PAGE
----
Creepy frights provide slow-building tension

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SPOOKY: Toni Collette confronts a miniature figurine of her dying mother in her attic studio.

Hereditary

  • Horror; Cert R16, contains horror and content that may disturb; 2hrs 6mins
  • Starring: Toni Collette, Gabriel Byrne, Alex Wolff, Milly Shapiro, Ann Dowd, Zachary Arthur, Mallory Bechtel and Brock McKinney
  • Director: Ari Aster

A STRONG start and lots of slow-building suspense led me to hope that Hereditary was going to have a major payoff.

Despite some good jump frights and some seriously loony characters, however, the film eventually devolves into sudden bursts of gory violence that don’t really fulfil the deeply psychological promise of the early scenes.

This film does benefit from a stellar cast and intriguing premise though.
Toni Collette stars as Annie Graham, a miniaturist and mother of two with a extensive family history of mental illness. Annie is haunted by the ghost of her recently deceased mother, with whom she had a difficult relationship.

Much as I enjoy Collette’s acting, I felt the rest of the adult cast was sadly under-used.
Gabriel Byrne is barely there as husband, Steve. Meanwhile Anne Dowd – who, anyone who has been watching The Handmaid’s Tale on Lightbox will know to be the scariest old lady on screen – barely gets a look-in.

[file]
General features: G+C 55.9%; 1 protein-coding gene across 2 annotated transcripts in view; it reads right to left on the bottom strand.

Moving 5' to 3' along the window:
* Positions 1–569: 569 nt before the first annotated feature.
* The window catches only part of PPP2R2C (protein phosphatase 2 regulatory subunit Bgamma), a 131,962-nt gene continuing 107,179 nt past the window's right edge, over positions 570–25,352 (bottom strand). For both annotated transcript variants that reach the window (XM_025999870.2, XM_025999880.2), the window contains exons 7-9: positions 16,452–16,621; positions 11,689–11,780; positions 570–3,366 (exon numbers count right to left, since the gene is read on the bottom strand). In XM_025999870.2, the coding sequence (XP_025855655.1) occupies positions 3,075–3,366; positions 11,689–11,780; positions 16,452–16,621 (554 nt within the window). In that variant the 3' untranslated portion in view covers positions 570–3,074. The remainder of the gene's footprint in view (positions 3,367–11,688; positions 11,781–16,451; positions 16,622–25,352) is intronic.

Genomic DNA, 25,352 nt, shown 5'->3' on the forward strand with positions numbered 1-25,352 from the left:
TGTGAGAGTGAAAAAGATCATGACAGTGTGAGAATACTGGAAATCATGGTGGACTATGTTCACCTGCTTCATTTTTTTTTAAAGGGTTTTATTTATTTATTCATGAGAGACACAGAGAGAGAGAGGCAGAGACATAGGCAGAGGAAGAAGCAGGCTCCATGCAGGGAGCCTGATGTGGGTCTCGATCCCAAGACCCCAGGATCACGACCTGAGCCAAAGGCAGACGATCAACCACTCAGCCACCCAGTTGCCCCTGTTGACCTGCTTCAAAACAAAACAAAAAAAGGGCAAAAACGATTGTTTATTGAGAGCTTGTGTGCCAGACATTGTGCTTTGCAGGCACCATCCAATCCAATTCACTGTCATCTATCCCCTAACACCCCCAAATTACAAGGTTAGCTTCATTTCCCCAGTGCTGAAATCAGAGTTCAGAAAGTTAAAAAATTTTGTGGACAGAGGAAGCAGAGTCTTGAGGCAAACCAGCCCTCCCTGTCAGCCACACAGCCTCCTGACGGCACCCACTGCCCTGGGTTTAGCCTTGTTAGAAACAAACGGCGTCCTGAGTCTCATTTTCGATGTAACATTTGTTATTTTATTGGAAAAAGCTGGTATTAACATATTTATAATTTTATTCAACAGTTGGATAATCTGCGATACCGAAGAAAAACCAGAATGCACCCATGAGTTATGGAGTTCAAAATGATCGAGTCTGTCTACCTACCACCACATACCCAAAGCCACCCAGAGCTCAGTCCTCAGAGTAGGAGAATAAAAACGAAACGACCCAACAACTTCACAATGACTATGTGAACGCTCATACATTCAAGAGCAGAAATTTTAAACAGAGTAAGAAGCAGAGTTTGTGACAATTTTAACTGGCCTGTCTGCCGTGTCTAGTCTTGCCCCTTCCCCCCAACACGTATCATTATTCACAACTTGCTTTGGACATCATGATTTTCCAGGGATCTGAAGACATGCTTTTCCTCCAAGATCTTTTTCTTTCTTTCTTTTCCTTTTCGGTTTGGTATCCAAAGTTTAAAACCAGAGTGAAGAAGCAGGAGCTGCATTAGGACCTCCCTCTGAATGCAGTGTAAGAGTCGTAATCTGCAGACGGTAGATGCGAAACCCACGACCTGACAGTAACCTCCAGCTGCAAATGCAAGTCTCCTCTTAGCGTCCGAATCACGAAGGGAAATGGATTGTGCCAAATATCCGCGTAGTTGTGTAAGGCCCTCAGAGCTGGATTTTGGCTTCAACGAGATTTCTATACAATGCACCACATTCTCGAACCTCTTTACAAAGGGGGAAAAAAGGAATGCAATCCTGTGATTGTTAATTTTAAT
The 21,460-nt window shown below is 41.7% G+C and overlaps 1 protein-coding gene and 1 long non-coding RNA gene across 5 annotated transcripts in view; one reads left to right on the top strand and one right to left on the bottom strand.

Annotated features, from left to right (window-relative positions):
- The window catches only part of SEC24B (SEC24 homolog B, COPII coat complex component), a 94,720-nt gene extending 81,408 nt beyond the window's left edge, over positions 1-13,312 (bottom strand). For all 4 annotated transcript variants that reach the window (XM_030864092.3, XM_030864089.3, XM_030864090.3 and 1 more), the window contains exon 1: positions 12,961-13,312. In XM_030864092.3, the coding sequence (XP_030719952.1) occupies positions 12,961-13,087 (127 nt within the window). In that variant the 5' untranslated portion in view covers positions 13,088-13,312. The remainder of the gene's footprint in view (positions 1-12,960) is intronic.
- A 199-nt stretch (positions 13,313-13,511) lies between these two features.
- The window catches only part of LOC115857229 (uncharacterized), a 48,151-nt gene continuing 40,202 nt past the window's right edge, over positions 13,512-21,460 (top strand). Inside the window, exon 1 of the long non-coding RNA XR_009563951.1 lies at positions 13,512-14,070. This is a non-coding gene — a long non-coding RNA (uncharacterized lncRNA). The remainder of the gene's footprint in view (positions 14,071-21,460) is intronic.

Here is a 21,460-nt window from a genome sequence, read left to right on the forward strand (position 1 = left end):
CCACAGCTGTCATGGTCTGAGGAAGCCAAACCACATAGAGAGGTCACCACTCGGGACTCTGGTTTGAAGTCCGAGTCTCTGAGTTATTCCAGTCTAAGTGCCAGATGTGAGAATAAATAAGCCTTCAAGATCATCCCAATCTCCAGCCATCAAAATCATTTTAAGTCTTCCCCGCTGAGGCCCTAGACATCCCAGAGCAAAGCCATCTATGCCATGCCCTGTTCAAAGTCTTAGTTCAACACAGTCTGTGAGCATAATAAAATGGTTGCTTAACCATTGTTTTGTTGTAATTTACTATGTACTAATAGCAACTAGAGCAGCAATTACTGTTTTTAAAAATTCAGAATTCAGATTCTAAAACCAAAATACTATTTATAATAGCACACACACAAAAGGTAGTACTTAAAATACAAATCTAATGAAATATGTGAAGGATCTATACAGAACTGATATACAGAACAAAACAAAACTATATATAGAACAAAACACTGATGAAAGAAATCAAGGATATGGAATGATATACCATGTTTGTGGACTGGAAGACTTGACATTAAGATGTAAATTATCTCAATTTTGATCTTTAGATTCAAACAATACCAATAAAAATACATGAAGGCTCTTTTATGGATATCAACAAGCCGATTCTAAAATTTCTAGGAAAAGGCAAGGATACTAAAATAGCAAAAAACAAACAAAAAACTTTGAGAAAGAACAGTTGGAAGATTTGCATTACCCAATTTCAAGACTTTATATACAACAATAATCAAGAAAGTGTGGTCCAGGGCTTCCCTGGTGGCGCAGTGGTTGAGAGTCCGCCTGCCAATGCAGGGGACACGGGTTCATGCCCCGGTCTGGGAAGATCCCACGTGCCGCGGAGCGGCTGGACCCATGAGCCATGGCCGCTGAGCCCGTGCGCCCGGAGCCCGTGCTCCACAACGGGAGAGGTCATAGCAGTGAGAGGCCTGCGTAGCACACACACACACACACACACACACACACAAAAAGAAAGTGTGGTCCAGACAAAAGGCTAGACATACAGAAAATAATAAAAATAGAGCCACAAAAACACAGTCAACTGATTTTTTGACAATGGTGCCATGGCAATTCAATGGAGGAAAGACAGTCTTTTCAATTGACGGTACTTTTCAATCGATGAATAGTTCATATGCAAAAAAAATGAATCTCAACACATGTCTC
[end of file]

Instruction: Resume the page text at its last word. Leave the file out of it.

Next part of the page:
2018 Wedding Planner

Child actress Millie Shapiro, who has made a name for herself on Broadway as the lead in Matilda and Sally in You’re a Good Man, Charlie Brown, is captivatingly creepy as 13-year-old Charlie, an odd child, to say the least. This is a young actress I would hope to see more of in future.

Charlie’s more typical teenage brother, Peter, is a role that is carried well by Alex Wolff (Jumanji: Welcome to the Jungle).

This film certainly succeeds in being thoroughly spooky, though I would recommend it only to those who also enjoy plenty of gore.

7/10

diane.mccarthy@whakatanebeacon.co.nz

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